Cost of treatment also became a problem. By June 2004, I began seeing a highly-recommended Physician’s Assistant (P.A.), who was known locally to be very good at thyroid treatment, and whose clinic would accept my health insurance. I continued to see the naturopath, although at less frequent intervals, since my insurance (like most) would pay nothing for naturopathy. The P.A. and the naturopath did not completely agree on treatment methods, particularly the use of adrenal supplements (hydrocortisone and DHEA in low/biologic doses) along with thyroid supplements; but they were both in agreement that I should continue to pursue combination T3/T4 therapy. So, I blended recommendations from the two for awhile, transitioning to T3 and T4 in separate tablets of Cytomel and Synthroid, so the percentage of T3 could be altered.
    I gradually transitioned off adrenal supplements during 2005, and very gradually increased my T3/T4 supplementation over the course of the year. Finally, by September 2005, I began to realize that I truly had recovered my health—I had episodes of feeling really good again! Still, my sleep was not perfect—I had discovered what Ridha Arem M.D. has documented in the book Thyroid Solution: a return to the euthyroid state may not immediately eliminate all symptoms. After going to a small dose of the atypical anti-depressant mirtazapine, I finally could feel, every day, like I had in my 30s. Unfortunately, it had taken an agonizing 14 years to get there.
    Today, I religiously take my 10 micrograms T3, and 75 micrograms T4, split into two doses each day. I also religiously avoid all traces of gluten grains in my diet because I now understand that the gluey, hard-to-digest proteins in them are a substance which can cause major metabolic disruption. Like the co-author of the book “Dangerous Grains”, Ron Hoggan, with whom I have corresponded, I have come to realize that our society’s over-use of a potentially toxic substance isn’t just dangerous to the 1 in 133 people who have full-blown celiac disease—it can cause a very poor quality of life for the approximately 1 in 5 who have gluten intolerance. I have also come to the realization that, to those few who are unlucky enough to encounter the HAIT Anxiety Syndrome, you may require combination T3/T4 therapy to feel better; and, you may never feel as well as you did when you were young, unless you find a way to stop your immune system from waging war on your thyroid.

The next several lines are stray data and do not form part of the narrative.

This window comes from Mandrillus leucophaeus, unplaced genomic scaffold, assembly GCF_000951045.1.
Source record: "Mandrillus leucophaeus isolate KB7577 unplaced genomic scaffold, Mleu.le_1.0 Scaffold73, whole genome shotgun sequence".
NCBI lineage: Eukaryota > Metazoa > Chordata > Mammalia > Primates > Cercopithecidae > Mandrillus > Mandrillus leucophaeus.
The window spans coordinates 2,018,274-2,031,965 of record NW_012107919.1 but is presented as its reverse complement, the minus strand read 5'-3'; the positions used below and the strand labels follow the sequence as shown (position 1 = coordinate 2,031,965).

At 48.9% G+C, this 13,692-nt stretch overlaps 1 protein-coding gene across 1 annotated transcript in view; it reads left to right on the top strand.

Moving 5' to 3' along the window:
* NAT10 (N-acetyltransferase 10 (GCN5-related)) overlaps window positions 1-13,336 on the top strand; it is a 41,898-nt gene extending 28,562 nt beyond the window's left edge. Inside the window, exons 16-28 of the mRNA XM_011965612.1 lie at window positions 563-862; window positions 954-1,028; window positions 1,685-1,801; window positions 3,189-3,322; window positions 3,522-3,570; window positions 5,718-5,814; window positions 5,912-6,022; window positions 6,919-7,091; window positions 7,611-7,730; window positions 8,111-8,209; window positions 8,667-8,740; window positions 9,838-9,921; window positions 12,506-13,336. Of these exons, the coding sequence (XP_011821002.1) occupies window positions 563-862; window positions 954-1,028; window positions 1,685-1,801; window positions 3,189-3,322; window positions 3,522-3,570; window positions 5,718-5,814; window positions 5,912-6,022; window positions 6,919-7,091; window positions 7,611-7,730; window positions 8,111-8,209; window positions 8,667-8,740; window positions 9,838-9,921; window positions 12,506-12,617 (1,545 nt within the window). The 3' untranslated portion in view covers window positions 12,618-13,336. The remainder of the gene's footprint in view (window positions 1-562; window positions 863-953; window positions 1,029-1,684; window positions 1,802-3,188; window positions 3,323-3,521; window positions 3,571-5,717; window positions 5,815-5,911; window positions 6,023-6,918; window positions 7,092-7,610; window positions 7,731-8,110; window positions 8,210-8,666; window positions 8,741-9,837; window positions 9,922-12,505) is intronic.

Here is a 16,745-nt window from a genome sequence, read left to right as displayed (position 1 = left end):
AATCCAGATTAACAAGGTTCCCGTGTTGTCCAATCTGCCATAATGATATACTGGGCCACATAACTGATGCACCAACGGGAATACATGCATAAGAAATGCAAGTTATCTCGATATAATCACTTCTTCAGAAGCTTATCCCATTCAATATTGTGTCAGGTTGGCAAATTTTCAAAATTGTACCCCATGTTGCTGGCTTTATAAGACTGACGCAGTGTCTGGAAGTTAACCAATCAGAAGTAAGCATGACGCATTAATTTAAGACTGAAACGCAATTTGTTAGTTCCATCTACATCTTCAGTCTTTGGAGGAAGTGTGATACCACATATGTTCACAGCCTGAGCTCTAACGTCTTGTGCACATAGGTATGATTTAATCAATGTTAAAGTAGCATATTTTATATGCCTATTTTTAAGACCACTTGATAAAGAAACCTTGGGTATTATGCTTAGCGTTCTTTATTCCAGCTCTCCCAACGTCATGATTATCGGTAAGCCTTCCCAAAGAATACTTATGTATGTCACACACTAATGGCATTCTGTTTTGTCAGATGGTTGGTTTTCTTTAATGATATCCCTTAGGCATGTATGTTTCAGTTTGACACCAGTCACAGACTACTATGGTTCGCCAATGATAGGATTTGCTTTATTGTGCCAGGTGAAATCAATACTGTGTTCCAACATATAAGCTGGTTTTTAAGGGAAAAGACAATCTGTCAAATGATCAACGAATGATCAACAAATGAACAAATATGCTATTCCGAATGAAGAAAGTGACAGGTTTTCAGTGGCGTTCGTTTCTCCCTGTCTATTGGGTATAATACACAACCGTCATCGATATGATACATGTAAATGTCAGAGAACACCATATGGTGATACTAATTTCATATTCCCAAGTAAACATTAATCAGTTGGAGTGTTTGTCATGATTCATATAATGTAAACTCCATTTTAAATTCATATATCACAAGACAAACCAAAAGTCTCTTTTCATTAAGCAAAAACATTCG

Most of all, 14 years after it started, I feel as though a significant part of my life has been taken from me. I was unable get joy or pleasure from life, I was unable to work effectively, and I was unable to be the kind of parent I could have been between my 45th and 59th years of life.
    I never imagine that I would be looking forward to the relatively advanced age of 60. However, given that I now feel better than I did at anytime between the ages of 43 and 59, 60 looks like a good place to be.
    Summary:
    In retrospect, the most important things I ended up learning from 14 years of very unpleasant experience are:
    If you have psychiatric symptoms, e.g., depression, anxiety, panic disorder, etc., make sure your endocrine system is evaluated, with thyroid testing as the cornerstone. Beware of doctors who offer an antidepressant first thing, without endocrine evaluation. The emotional/psychiatric effects of hypothyroidism are just as important, and just as damaging, as the physical ones. Unfortunately, many MD’s focus on the physical. If you want to get well, you have to apply all your skills and intelligence to investigating your problem, which most MD’s may not understand. You may also have to turn to “alternative” practitioners. If your TSH is above 3.0, or maybe even 2.5, and your doctor will not do more comprehensive testing (e.g. FT3/FT4), and/or try a test run of thyroid supplementation, find another doctor. If your doctor diagnoses you as hypothyroid, demand that a test for anti-thyroid antibodies be done. If you have any antibodies, even if they are under the threshold where HAIT is considered to start, get testing for allergy to foods, and testing for allergy to common environmental toxins if food testing reveals nothing. You may find, as did I, that you won’t feel as well as possible until you free your body from antibodies.

    Jefferson Adams
    Lawsuit Claims Bob’s Red Mill Ignores RoundUp Pesticide in its Oat Products
    Celiac.com 09/13/2018 - Bob’s Red Mill finds itself under fire by two women who claim the company knowingly hides the presence of an allegedly cancer-causing weed killer in its steel cut oat and rolled oat products, and falsely advertises those products as healthy.